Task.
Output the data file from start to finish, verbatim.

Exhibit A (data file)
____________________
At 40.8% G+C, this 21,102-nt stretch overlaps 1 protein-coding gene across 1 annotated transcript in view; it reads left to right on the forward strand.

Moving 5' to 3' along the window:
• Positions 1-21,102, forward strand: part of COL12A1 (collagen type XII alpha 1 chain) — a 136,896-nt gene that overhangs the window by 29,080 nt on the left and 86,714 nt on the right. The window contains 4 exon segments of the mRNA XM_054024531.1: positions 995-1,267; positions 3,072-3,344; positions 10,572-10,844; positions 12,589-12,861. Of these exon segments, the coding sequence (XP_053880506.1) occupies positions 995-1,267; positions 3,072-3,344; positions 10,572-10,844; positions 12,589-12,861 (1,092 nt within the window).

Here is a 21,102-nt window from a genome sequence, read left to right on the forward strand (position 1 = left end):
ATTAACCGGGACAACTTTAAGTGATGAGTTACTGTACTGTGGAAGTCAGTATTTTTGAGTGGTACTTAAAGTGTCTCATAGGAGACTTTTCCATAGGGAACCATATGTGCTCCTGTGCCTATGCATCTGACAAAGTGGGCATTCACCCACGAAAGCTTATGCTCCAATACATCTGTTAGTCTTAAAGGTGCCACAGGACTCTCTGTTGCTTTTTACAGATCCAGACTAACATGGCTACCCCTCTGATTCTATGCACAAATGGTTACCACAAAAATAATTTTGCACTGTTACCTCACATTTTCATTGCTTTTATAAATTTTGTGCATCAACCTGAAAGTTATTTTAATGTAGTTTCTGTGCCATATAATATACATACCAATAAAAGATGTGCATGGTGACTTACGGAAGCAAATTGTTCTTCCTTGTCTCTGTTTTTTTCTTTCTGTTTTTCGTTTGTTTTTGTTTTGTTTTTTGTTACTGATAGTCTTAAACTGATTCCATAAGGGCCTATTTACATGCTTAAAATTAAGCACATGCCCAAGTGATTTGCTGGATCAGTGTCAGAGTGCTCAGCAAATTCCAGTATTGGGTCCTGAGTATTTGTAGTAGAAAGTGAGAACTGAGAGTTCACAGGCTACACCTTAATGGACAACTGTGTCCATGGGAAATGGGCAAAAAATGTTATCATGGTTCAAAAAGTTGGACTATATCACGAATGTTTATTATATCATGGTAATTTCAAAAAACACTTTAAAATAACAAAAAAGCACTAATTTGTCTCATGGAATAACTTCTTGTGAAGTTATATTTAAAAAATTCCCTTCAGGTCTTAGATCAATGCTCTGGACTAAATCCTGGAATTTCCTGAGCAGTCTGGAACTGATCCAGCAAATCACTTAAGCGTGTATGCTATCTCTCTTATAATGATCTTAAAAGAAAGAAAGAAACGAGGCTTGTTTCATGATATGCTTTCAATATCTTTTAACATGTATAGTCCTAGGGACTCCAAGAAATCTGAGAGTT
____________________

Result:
At 40.8% G+C, this 21,102-nt stretch overlaps 1 protein-coding gene across 1 annotated transcript in view; it reads left to right on the forward strand.

Moving 5' to 3' along the window:
• Positions 1-21,102, forward strand: part of COL12A1 (collagen type XII alpha 1 chain) — a 136,896-nt gene that overhangs the window by 29,080 nt on the left and 86,714 nt on the right. The window contains 4 exon segments of the mRNA XM_054024531.1: positions 995-1,267; positions 3,072-3,344; positions 10,572-10,844; positions 12,589-12,861. Of these exon segments, the coding sequence (XP_053880506.1) occupies positions 995-1,267; positions 3,072-3,344; positions 10,572-10,844; positions 12,589-12,861 (1,092 nt within the window).

Here is a 21,102-nt window from a genome sequence, read left to right on the forward strand (position 1 = left end):
ATTAACCGGGACAACTTTAAGTGATGAGTTACTGTACTGTGGAAGTCAGTATTTTTGAGTGGTACTTAAAGTGTCTCATAGGAGACTTTTCCATAGGGAACCATATGTGCTCCTGTGCCTATGCATCTGACAAAGTGGGCATTCACCCACGAAAGCTTATGCTCCAATACATCTGTTAGTCTTAAAGGTGCCACAGGACTCTCTGTTGCTTTTTACAGATCCAGACTAACATGGCTACCCCTCTGATTCTATGCACAAATGGTTACCACAAAAATAATTTTGCACTGTTACCTCACATTTTCATTGCTTTTATAAATTTTGTGCATCAACCTGAAAGTTATTTTAATGTAGTTTCTGTGCCATATAATATACATACCAATAAAAGATGTGCATGGTGACTTACGGAAGCAAATTGTTCTTCCTTGTCTCTGTTTTTTTCTTTCTGTTTTTCGTTTGTTTTTGTTTTGTTTTTTGTTACTGATAGTCTTAAACTGATTCCATAAGGGCCTATTTACATGCTTAAAATTAAGCACATGCCCAAGTGATTTGCTGGATCAGTGTCAGAGTGCTCAGCAAATTCCAGTATTGGGTCCTGAGTATTTGTAGTAGAAAGTGAGAACTGAGAGTTCACAGGCTACACCTTAATGGACAACTGTGTCCATGGGAAATGGGCAAAAAATGTTATCATGGTTCAAAAAGTTGGACTATATCACGAATGTTTATTATATCATGGTAATTTCAAAAAACACTTTAAAATAACAAAAAAGCACTAATTTGTCTCATGGAATAACTTCTTGTGAAGTTATATTTAAAAAATTCCCTTCAGGTCTTAGATCAATGCTCTGGACTAAATCCTGGAATTTCCTGAGCAGTCTGGAACTGATCCAGCAAATCACTTAAGCGTGTATGCTATCTCTCTTATAATGATCTTAAAAGAAAGAAAGAAACGAGGCTTGTTTCATGATATGCTTTCAATATCTTTTAACATGTATAGTCCTAGGGACTCCAAGAAATCTGAGAGTT